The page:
Standing at six feet tall, WBNA player Essence Carson carries herself with a confident aura of elegance, all the while commanding the respect that she deserves. The 26-year-old Paterson, N.J. native has been making quite a name for herself, and not just on the court. After capping off her fourth year as a pro basketball player, Essence is now adding successful hip-hop artist and community activist to her long list of accomplishments. This year is definitely shaping up to be the “Year of Essence.”
The New York Liberty guard/forward team member first exhibited her quiet strength in the public eye as a Rutgers University student and basketball player during 2007’s controversial season. That year, radio personality Don Imus took to the airwaves to verbally lash out at the Rutgers University women’s basketball team with a slew of racial and derogatory terms, most famously calling the team “nappy-headed hos.” Although at the time Essence was generally soft-spoken and quiet, Rutgers women’s basketball coach Vivian Stringer knew of Carson’s writing skills, and had faith in her ability to communicate the feelings of the team to the rest of the world.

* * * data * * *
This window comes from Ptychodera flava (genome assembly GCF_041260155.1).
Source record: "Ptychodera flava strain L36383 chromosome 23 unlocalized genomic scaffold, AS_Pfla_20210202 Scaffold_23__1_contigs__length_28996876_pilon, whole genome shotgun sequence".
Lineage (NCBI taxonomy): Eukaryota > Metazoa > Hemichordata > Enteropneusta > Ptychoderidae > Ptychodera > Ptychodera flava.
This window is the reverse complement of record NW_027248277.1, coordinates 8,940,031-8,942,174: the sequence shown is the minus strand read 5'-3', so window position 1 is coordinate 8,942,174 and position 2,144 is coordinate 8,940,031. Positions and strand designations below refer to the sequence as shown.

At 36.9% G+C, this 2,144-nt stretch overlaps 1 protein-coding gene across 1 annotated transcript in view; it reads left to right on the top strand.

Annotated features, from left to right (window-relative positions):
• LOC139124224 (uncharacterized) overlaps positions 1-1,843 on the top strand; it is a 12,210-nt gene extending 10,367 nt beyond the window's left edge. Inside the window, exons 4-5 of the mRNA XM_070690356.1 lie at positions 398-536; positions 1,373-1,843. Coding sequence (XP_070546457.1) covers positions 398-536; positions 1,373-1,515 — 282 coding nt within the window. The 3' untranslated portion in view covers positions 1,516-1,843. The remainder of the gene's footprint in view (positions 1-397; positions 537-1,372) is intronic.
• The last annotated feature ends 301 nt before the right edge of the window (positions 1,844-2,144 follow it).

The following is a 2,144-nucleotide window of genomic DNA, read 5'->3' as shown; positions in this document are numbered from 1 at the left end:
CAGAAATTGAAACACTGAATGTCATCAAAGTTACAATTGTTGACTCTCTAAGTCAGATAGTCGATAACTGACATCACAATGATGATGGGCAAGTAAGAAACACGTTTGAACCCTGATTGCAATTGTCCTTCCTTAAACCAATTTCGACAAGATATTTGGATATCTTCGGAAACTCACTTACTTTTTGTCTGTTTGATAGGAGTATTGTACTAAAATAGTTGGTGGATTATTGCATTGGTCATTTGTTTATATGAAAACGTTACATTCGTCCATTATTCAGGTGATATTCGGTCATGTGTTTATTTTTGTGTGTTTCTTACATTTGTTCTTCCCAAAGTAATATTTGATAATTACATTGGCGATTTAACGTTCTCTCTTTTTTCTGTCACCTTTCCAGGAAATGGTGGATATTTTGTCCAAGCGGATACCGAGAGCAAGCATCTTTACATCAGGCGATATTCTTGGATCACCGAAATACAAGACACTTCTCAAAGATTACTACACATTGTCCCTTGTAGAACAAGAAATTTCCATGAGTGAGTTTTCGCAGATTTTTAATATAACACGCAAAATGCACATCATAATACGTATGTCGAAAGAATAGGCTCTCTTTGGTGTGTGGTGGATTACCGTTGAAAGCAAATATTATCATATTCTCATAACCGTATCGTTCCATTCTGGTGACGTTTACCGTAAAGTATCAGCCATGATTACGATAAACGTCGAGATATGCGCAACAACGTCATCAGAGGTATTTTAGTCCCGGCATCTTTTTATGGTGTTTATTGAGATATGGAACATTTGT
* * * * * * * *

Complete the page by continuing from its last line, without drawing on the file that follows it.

Stringer’s decision proved to be a great one, and Carson was able to gracefully explain the outrage of her team members as well as condemn Imus’ actions, leading the radio host to be suspended from the airwaves shortly after the incident. She recalls the situation as a lesson in her own strength, which helped give her the confidence to express herself to her community and the public: “If I hadn’t gone through that experience I wouldn’t be able to pursue music and perform today.” Carson says.
Today Essence is a franchise player for the WBNA with the New York Liberty, and is continuing her success with pursuing one of her childhood dreams of a music career as a hip-hop artist.